Indian food is delicious in Georgetown, with thali sets, banana leaf meals, fried snacks such as samosas and onion bhajias (for 20 cents each!) and Indian sweets abundantly available. The Indian-Muslim community have adopted Indian spices with the cooking techniques of Malays and Chinese to develop a cuisine unique to Penang (Mamak). The hawker-stall noodle dish of mee goreng is the classic example of Mamak fare. Yellow noodles are fried with chicken, boiled potatoes, fried soya bean cake cubes, flour fritters and gravy made from tomatoes and chili and lime. Mamak canteens selling roti canai are found throughout Penang and Malaysia. It is a typical breakfast dish. Roti bread is cooked on a flat plate with copious amounts of oil and often an egg. It is served with rich curries (for the record, my side dish of curry featured chicken!). Nasi kandar is a popular meal for later in the day. Rice is served usually with a piece of chicken and ladles of different sauces are theatrical poured onto the rice from big cauldrons of curry. The dishes are all sloped together, creating what I thought was a rather confusing meal.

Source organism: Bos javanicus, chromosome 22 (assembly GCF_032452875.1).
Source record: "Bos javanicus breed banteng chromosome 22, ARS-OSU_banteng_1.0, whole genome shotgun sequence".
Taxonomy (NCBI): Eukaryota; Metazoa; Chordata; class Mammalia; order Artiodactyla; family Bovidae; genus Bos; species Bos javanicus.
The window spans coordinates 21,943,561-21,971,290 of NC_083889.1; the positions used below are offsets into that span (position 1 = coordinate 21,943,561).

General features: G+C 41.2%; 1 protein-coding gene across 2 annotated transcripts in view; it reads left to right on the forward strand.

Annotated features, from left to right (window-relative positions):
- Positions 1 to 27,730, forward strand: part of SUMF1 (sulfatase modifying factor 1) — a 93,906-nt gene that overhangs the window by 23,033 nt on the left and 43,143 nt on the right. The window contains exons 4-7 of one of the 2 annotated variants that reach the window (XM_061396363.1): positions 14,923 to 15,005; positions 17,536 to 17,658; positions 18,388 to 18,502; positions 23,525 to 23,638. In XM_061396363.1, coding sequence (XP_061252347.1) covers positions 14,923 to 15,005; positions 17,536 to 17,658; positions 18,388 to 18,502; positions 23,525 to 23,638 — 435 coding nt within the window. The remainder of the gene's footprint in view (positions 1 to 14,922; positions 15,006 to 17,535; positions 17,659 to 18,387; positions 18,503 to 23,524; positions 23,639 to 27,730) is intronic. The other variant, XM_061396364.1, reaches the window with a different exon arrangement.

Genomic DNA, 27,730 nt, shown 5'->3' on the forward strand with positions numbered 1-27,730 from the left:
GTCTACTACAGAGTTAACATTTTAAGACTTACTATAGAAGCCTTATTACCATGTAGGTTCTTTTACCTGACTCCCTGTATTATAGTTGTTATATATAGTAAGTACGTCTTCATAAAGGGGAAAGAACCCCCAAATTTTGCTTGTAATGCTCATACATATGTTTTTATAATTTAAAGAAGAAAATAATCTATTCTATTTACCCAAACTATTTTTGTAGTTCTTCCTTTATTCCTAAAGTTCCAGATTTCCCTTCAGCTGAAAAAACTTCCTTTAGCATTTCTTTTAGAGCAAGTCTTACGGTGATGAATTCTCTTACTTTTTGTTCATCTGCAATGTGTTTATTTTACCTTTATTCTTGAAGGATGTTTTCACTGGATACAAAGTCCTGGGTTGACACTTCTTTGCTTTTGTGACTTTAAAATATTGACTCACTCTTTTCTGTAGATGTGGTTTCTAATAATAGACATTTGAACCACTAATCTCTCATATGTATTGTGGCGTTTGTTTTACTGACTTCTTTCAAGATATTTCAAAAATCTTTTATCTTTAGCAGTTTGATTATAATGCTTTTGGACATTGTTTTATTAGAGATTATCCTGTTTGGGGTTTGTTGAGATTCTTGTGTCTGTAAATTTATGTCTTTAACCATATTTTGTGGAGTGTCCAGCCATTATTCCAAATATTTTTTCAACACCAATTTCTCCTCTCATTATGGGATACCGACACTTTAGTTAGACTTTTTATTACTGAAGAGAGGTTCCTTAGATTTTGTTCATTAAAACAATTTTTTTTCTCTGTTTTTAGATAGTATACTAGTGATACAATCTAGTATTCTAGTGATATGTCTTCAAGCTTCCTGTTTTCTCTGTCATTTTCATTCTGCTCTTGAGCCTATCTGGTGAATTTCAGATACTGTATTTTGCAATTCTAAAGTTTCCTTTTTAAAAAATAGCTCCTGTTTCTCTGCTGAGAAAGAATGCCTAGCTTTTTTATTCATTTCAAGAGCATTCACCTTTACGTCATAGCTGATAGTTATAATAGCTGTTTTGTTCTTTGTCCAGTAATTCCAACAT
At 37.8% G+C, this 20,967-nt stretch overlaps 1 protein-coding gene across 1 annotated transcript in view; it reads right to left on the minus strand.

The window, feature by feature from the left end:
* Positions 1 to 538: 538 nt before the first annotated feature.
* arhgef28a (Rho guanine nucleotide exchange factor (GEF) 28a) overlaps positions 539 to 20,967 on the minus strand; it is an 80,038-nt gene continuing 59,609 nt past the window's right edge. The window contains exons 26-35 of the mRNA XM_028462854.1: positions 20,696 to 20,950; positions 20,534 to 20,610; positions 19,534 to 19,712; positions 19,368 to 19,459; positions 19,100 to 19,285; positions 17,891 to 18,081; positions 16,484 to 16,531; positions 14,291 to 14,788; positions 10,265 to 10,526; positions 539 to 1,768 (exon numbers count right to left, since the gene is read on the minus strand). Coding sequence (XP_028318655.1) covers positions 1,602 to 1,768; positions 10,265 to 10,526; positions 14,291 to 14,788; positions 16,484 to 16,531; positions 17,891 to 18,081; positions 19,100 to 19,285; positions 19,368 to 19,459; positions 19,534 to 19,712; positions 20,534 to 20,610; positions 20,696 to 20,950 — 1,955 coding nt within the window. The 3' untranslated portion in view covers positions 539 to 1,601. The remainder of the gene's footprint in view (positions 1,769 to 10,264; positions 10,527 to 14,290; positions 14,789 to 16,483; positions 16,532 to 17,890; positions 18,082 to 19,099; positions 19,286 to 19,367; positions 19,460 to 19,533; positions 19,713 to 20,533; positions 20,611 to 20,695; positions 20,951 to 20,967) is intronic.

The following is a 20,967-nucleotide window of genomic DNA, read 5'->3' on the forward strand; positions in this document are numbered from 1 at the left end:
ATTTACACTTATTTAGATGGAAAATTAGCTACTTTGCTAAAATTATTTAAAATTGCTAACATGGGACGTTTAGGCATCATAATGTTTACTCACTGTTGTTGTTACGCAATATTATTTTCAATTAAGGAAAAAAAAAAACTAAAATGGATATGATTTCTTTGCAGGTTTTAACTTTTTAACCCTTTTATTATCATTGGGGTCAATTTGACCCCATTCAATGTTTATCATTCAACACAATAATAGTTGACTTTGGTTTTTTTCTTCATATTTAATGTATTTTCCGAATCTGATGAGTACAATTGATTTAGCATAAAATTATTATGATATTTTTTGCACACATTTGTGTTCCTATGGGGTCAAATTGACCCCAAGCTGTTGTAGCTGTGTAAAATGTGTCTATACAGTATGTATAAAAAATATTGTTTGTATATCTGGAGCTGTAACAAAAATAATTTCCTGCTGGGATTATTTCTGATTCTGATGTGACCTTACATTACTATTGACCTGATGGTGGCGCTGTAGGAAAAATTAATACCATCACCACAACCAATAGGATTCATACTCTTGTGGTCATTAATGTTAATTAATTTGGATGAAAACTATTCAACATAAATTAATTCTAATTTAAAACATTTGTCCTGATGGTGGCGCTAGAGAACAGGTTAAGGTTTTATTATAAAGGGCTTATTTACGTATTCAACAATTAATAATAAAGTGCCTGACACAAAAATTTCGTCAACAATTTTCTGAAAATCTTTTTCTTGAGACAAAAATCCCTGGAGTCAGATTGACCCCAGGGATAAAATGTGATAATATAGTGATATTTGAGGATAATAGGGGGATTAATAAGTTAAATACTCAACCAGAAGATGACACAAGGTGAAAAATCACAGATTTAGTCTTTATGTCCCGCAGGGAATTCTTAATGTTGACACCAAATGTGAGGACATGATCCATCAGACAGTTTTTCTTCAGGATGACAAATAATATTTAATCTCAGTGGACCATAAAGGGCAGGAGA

The Straits Settlements of Melaka and Penang offer relatively similar experiences: colonial history, old world atmosphere, cultural diversity and sensational food. The flabbergasting range of Penang’s lip-smacking street food certainly positions Georgetown as one of my favourite cities in the world. No doubt my beloved readers will conclude disapprovingly that I consumed an extravagant quantity of food in Melaka and Penang, but rest assured I returned home at an appropriate time to detox: Christmas Day!

The blog for Globo Trip 1 is finally done!

Liam

Posted by Liamps 18:56 Archived in Malaysia Comments (0)

Cameron Highlands

Malaysia photos

Between visiting the culinary heavens of Melaka and Penang, I stopped in the Cameron Highlands to dabble in a spot of exercise. The Cameron Highlands are situated around four hours north of Kuala Lumpur in the interior of Peninsula Malaysia. Logically, the area is substantially cooler than the lowland coastal cities because of the altitude. The Cameron Highlands are thus a popular holiday destination for foreigners and locals alike (remember, Malaysians are very affluent for Southeast Asia). The area provides respite from the perpetual heat and humidity that typifies most of Malaysia. That was the justification for the British to found the Cameron Highlands as their most extensive hill station in the 1920s (colonial era). The highlands are thus dotted with English-style buildings, gardens and establishments; in the heart of Southeast Asia. The Cameron Highlands are the perfect antidote to the heat and incessant crowds of the coastal cities.